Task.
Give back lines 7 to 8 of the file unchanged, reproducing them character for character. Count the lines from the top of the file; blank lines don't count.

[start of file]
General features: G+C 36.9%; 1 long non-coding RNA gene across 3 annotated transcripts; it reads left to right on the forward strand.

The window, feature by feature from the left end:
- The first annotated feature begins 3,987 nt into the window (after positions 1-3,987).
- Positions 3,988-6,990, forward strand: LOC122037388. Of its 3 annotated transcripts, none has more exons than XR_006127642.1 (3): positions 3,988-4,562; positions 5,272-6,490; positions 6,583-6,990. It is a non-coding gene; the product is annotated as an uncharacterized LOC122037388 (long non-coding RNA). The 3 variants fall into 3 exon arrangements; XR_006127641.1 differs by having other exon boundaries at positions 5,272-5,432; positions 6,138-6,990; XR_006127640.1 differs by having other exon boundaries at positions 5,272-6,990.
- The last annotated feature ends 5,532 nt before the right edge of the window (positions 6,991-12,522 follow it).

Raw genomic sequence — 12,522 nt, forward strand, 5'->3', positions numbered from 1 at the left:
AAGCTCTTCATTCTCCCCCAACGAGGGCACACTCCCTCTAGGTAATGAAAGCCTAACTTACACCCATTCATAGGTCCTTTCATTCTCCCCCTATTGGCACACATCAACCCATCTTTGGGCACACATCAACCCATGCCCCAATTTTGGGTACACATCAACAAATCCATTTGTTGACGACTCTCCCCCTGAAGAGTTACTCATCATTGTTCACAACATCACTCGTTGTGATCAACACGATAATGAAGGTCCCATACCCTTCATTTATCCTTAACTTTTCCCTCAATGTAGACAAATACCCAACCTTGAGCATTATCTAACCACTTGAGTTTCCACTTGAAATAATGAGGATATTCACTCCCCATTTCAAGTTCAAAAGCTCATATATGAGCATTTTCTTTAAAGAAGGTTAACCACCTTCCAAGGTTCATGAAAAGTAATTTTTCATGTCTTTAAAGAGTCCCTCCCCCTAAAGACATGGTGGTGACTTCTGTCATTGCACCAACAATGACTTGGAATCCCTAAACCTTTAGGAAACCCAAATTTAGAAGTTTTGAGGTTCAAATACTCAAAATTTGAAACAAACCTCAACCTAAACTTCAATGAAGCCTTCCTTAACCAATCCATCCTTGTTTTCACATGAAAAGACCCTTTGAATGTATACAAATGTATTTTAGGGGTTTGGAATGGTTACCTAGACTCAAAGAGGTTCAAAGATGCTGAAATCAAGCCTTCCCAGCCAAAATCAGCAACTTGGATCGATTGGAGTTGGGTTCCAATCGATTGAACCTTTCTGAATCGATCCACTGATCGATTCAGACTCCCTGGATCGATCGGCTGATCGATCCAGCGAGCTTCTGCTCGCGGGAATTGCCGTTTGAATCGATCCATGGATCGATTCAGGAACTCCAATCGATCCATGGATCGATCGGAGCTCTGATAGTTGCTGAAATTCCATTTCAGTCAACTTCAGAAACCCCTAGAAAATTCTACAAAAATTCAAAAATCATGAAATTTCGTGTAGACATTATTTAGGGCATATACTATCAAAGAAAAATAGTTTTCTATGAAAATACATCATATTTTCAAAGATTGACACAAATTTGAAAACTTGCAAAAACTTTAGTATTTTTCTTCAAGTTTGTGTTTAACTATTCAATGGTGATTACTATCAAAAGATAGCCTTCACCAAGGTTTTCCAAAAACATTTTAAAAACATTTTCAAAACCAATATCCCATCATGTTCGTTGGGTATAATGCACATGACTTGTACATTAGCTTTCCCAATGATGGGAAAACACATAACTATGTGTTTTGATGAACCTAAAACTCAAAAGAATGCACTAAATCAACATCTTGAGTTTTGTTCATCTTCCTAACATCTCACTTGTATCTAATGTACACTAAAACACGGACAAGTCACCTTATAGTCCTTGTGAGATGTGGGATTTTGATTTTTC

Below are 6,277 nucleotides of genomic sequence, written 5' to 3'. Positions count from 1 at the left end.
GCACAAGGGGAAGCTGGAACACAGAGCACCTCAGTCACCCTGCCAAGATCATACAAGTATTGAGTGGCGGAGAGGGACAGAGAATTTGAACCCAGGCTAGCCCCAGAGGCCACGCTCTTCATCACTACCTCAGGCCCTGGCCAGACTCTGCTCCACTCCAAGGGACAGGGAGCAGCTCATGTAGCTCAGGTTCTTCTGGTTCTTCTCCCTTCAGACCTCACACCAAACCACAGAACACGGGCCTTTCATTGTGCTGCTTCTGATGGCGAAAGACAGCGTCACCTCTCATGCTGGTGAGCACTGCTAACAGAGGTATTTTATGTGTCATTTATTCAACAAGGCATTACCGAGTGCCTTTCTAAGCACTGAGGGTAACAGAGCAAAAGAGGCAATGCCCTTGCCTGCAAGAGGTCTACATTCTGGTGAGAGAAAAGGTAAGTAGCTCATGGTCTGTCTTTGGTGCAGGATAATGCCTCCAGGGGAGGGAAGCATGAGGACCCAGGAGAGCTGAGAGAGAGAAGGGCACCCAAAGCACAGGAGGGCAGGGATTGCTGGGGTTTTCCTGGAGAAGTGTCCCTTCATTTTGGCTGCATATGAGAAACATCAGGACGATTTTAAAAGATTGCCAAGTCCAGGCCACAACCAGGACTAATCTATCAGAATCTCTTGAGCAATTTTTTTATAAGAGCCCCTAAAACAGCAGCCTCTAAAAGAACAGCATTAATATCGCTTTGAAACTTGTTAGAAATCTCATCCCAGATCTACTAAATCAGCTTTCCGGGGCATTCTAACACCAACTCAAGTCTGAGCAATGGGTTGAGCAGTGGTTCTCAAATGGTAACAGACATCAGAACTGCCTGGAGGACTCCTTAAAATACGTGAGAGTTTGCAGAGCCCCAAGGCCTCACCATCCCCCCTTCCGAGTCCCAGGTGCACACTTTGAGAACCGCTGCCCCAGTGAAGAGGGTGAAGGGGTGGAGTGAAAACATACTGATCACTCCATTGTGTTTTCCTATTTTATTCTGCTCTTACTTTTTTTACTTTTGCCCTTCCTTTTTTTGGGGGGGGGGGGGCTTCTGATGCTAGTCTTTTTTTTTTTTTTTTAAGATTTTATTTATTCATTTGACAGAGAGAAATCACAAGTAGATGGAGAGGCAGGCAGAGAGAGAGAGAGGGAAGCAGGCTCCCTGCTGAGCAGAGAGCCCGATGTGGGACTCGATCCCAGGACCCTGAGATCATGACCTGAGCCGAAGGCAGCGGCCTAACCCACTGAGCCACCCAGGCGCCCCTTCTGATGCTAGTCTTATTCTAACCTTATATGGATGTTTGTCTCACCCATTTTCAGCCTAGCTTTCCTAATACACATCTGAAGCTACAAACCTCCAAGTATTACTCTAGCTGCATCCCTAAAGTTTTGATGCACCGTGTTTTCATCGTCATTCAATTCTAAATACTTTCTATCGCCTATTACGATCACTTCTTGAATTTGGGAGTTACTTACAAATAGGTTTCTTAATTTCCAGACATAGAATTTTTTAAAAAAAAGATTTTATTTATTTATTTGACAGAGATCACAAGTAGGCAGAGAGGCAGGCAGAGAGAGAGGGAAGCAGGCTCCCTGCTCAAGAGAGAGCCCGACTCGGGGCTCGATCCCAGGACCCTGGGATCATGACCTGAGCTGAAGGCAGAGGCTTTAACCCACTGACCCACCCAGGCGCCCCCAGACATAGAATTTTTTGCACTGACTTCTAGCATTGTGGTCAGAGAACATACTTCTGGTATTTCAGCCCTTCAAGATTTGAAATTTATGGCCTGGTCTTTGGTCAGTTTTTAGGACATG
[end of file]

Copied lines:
AAGCTCTTCATTCTCCCCCAACGAGGGCACACTCCCTCTAGGTAATGAAAGCCTAACTTACACCCATTCATAGGTCCTTTCATTCTCCCCCTATTGGCACACATCAACCCATCTTTGGGCACACATCAACCCATGCCCCAATTTTGGGTACACATCAACAAATCCATTTGTTGACGACTCTCCCCCTGAAGAGTTACTCATCATTGTTCACAACATCACTCGTTGTGATCAACACGATAATGAAGGTCCCATACCCTTCATTTATCCTTAACTTTTCCCTCAATGTAGACAAATACCCAACCTTGAGCATTATCTAACCACTTGAGTTTCCACTTGAAATAATGAGGATATTCACTCCCCATTTCAAGTTCAAAAGCTCATATATGAGCATTTTCTTTAAAGAAGGTTAACCACCTTCCAAGGTTCATGAAAAGTAATTTTTCATGTCTTTAAAGAGTCCCTCCCCCTAAAGACATGGTGGTGACTTCTGTCATTGCACCAACAATGACTTGGAATCCCTAAACCTTTAGGAAACCCAAATTTAGAAGTTTTGAGGTTCAAATACTCAAAATTTGAAACAAACCTCAACCTAAACTTCAATGAAGCCTTCCTTAACCAATCCATCCTTGTTTTCACATGAAAAGACCCTTTGAATGTATACAAATGTATTTTAGGGGTTTGGAATGGTTACCTAGACTCAAAGAGGTTCAAAGATGCTGAAATCAAGCCTTCCCAGCCAAAATCAGCAACTTGGATCGATTGGAGTTGGGTTCCAATCGATTGAACCTTTCTGAATCGATCCACTGATCGATTCAGACTCCCTGGATCGATCGGCTGATCGATCCAGCGAGCTTCTGCTCGCGGGAATTGCCGTTTGAATCGATCCATGGATCGATTCAGGAACTCCAATCGATCCATGGATCGATCGGAGCTCTGATAGTTGCTGAAATTCCATTTCAGTCAACTTCAGAAACCCCTAGAAAATTCTACAAAAATTCAAAAATCATGAAATTTCGTGTAGACATTATTTAGGGCATATACTATCAAAGAAAAATAGTTTTCTATGAAAATACATCATATTTTCAAAGATTGACACAAATTTGAAAACTTGCAAAAACTTTAGTATTTTTCTTCAAGTTTGTGTTTAACTATTCAATGGTGATTACTATCAAAAGATAGCCTTCACCAAGGTTTTCCAAAAACATTTTAAAAACATTTTCAAAACCAATATCCCATCATGTTCGTTGGGTATAATGCACATGACTTGTACATTAGCTTTCCCAATGATGGGAAAACACATAACTATGTGTTTTGATGAACCTAAAACTCAAAAGAATGCACTAAATCAACATCTTGAGTTTTGTTCATCTTCCTAACATCTCACTTGTATCTAATGTACACTAAAACACGGACAAGTCACCTTATAGTCCTTGTGAGATGTGGGATTTTGATTTTTC

Below are 6,277 nucleotides of genomic sequence, written 5' to 3'. Positions count from 1 at the left end.